As a child, Meissa Fall always saw shapes in the bikes he would clean for his father. Now, he transforms these visions into sculptures, creating art from abandoned bicycles.
“I would clean a second time around and in my head, I would transform them into birds, personalities, anything because bikes have human and animal forms so it is not hard to transform them,” he explained.
Fall creates his sculptures using every single part of the bike, making sure no material goes to waste. In his own words, his work is “closing the circle in the cycle of life”.
“With some bikes, including the luggage carrier and everything, you can find 2,000 pieces and none of them works without the other. There is a union, solidarity, they are together, they are soldered together,” he says.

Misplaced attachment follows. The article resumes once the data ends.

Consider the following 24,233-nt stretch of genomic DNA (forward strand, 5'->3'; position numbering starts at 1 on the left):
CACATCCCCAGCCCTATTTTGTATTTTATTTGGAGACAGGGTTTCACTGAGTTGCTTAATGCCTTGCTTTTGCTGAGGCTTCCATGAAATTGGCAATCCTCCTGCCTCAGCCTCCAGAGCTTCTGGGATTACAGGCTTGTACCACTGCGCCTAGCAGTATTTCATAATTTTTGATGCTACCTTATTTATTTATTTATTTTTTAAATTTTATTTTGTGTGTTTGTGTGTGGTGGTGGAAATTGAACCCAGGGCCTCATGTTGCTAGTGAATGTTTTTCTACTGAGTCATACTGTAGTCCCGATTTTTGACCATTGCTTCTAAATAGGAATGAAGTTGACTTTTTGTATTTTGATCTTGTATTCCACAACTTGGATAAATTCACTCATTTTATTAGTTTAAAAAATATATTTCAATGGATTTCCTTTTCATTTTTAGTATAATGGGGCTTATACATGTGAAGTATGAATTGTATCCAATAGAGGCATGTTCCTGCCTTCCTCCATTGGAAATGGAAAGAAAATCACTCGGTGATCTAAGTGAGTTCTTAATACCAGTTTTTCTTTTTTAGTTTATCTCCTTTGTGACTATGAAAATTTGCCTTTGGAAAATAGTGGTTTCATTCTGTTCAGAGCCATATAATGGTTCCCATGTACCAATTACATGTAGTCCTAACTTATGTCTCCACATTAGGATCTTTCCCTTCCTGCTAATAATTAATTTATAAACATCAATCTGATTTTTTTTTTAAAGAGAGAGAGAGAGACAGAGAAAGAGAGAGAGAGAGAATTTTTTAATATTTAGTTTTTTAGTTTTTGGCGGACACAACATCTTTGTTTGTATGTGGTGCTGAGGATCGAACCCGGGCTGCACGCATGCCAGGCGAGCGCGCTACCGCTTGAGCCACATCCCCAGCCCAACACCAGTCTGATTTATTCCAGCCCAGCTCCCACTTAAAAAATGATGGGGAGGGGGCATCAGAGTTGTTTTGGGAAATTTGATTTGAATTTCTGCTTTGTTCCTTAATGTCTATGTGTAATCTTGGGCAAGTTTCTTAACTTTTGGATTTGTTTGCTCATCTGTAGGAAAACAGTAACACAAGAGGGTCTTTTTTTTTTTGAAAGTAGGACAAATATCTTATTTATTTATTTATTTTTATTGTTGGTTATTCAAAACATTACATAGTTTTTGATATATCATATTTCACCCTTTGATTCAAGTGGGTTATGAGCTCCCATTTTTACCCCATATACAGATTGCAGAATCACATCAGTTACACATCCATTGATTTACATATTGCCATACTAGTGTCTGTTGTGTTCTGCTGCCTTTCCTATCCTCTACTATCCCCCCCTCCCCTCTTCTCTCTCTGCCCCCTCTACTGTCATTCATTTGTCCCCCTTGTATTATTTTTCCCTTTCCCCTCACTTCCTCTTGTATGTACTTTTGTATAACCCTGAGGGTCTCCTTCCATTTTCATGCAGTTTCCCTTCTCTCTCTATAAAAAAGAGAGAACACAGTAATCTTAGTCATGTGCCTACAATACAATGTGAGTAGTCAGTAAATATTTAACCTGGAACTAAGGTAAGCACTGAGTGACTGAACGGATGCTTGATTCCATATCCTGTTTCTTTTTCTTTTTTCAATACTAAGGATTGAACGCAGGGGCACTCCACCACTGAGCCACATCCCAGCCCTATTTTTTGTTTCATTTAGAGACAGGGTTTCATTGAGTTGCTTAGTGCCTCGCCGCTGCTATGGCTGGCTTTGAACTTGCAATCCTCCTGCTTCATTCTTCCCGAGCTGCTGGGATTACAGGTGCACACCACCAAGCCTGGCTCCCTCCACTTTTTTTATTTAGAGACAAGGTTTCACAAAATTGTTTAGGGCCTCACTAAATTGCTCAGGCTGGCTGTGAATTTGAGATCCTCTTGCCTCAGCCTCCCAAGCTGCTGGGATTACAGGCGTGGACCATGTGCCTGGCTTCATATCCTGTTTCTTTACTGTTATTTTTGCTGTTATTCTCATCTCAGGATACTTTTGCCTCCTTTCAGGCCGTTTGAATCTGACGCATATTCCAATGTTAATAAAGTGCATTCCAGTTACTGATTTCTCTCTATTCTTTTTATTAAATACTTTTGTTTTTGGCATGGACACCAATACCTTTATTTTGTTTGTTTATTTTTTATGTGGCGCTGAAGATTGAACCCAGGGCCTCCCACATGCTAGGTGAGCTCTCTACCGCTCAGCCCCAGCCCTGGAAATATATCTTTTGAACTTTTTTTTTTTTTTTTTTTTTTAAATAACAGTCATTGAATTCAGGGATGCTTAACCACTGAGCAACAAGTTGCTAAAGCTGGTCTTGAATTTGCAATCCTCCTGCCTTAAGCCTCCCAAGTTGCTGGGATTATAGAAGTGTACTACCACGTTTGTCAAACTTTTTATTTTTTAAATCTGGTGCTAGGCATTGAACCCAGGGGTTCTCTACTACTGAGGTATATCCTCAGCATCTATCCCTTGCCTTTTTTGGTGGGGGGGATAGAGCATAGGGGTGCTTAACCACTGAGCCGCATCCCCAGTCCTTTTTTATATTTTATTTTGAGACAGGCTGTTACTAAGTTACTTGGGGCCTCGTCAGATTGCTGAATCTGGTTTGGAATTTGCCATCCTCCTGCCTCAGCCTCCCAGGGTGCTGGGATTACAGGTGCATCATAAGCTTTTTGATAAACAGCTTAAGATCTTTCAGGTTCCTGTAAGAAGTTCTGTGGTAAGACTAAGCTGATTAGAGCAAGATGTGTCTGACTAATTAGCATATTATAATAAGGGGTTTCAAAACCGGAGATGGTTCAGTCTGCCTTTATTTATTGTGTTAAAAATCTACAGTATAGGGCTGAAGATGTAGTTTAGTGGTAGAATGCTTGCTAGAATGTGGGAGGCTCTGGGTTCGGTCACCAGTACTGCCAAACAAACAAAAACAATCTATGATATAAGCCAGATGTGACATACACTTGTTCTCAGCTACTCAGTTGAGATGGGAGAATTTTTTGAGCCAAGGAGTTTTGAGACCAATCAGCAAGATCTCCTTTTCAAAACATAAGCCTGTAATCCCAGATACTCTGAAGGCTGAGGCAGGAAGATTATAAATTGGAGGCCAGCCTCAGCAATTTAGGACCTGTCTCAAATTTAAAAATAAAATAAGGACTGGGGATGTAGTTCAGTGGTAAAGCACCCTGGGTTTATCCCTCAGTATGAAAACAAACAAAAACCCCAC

The rotation of bicycle wheels could be said to have acted as a motif of the artist’s life. As a young man, Fall raced around Saint Louis, Senegal, on a motorbike. Now, as a 55-year-old, he prefers to traverse the city with a slower pace on his quiet bicycle.
To ensure the cycle of art and life continues, Fall wishes to pass on his art to his son, with whom he recently made a fish sculpture out of a bicycle rim.
“You know each rim, during its lifetime, has made thousands of laps, just like fish,” he explains.
Fall, who is also a poet, explained that when his transformation of bikes to art is an ode to the millions of revolutions of bike wheels on the dirt roads of his city, a homage to the cycle of life.